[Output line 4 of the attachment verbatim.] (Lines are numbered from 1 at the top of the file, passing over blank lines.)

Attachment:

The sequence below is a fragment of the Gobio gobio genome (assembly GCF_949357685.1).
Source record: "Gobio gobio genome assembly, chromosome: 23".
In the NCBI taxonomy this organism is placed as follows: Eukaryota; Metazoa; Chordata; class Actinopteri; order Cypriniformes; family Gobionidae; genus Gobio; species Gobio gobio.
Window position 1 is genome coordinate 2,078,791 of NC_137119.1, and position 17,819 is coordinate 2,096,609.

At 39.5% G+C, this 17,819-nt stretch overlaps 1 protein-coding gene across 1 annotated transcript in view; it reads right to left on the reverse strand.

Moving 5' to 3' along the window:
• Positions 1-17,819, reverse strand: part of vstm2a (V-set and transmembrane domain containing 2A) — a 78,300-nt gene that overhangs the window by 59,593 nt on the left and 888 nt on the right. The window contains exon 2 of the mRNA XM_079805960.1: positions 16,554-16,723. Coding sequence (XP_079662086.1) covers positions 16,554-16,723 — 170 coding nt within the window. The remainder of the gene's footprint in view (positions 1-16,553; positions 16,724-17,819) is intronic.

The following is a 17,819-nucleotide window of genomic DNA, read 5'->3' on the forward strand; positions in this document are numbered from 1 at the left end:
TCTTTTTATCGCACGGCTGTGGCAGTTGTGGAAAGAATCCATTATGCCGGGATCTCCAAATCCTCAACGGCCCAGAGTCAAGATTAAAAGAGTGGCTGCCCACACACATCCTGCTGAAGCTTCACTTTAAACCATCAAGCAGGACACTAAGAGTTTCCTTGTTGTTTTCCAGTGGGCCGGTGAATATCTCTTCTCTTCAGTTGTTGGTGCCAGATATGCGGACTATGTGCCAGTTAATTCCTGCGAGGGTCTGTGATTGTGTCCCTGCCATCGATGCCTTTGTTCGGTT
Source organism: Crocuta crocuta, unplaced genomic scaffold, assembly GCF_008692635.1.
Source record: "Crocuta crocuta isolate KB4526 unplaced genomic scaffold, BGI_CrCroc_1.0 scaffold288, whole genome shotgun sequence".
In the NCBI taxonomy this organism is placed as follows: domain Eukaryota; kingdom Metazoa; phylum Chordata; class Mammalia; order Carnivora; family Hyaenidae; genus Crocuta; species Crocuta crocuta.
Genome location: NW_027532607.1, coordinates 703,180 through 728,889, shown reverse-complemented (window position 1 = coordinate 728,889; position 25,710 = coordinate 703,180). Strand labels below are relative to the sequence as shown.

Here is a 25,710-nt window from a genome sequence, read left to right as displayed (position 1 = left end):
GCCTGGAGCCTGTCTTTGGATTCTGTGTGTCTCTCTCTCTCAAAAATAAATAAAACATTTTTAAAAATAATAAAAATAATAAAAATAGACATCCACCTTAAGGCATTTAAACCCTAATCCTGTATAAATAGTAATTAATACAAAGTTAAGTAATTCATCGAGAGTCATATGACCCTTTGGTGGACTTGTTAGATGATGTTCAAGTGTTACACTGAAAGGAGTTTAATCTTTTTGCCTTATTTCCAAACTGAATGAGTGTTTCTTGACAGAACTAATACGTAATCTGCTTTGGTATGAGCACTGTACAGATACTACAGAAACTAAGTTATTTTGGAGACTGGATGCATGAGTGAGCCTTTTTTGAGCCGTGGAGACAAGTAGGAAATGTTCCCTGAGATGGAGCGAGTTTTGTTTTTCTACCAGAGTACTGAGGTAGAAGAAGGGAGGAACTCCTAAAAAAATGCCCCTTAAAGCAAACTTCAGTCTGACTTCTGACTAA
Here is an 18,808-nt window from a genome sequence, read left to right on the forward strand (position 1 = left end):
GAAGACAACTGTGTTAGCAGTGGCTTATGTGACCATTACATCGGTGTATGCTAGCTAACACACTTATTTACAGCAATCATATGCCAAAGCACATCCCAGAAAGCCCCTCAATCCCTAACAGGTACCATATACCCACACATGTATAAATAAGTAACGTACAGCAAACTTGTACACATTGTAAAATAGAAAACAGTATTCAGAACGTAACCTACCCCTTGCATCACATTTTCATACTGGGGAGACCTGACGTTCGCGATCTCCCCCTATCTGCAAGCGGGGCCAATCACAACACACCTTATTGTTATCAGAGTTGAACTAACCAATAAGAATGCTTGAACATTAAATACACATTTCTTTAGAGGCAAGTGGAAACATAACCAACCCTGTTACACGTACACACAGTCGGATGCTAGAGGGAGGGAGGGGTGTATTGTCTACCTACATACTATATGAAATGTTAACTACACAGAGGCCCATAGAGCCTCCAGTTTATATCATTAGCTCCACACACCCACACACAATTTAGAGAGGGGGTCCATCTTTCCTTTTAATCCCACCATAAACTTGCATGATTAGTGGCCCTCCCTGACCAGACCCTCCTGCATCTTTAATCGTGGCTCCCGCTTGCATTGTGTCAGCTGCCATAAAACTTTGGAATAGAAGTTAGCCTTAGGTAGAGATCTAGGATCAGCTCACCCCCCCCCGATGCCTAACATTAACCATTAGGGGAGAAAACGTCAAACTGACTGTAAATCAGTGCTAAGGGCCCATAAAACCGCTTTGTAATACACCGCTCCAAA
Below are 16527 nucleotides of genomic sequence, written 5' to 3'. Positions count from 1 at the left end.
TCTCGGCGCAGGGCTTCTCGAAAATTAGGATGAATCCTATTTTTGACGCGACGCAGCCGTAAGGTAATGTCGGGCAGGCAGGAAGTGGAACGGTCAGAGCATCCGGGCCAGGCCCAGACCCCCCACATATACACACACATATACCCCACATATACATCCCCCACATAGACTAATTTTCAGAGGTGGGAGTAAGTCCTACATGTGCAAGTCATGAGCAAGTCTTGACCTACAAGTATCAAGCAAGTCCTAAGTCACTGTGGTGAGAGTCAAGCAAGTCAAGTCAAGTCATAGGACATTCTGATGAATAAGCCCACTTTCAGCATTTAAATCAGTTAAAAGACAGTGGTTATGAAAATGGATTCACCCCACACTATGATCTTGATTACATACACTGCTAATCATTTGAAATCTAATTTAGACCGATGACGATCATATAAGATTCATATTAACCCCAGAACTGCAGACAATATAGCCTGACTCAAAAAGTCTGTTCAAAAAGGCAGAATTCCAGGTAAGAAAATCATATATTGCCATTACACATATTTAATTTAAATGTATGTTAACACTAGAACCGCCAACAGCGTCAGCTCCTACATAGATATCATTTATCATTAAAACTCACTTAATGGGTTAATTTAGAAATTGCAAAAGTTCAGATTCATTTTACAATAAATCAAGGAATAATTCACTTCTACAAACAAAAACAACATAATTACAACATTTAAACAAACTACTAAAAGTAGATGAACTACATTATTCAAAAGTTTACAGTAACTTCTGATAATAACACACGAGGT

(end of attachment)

Window position 1 is genome coordinate 2,078,791 of NC_137119.1, and position 17,819 is coordinate 2,096,609.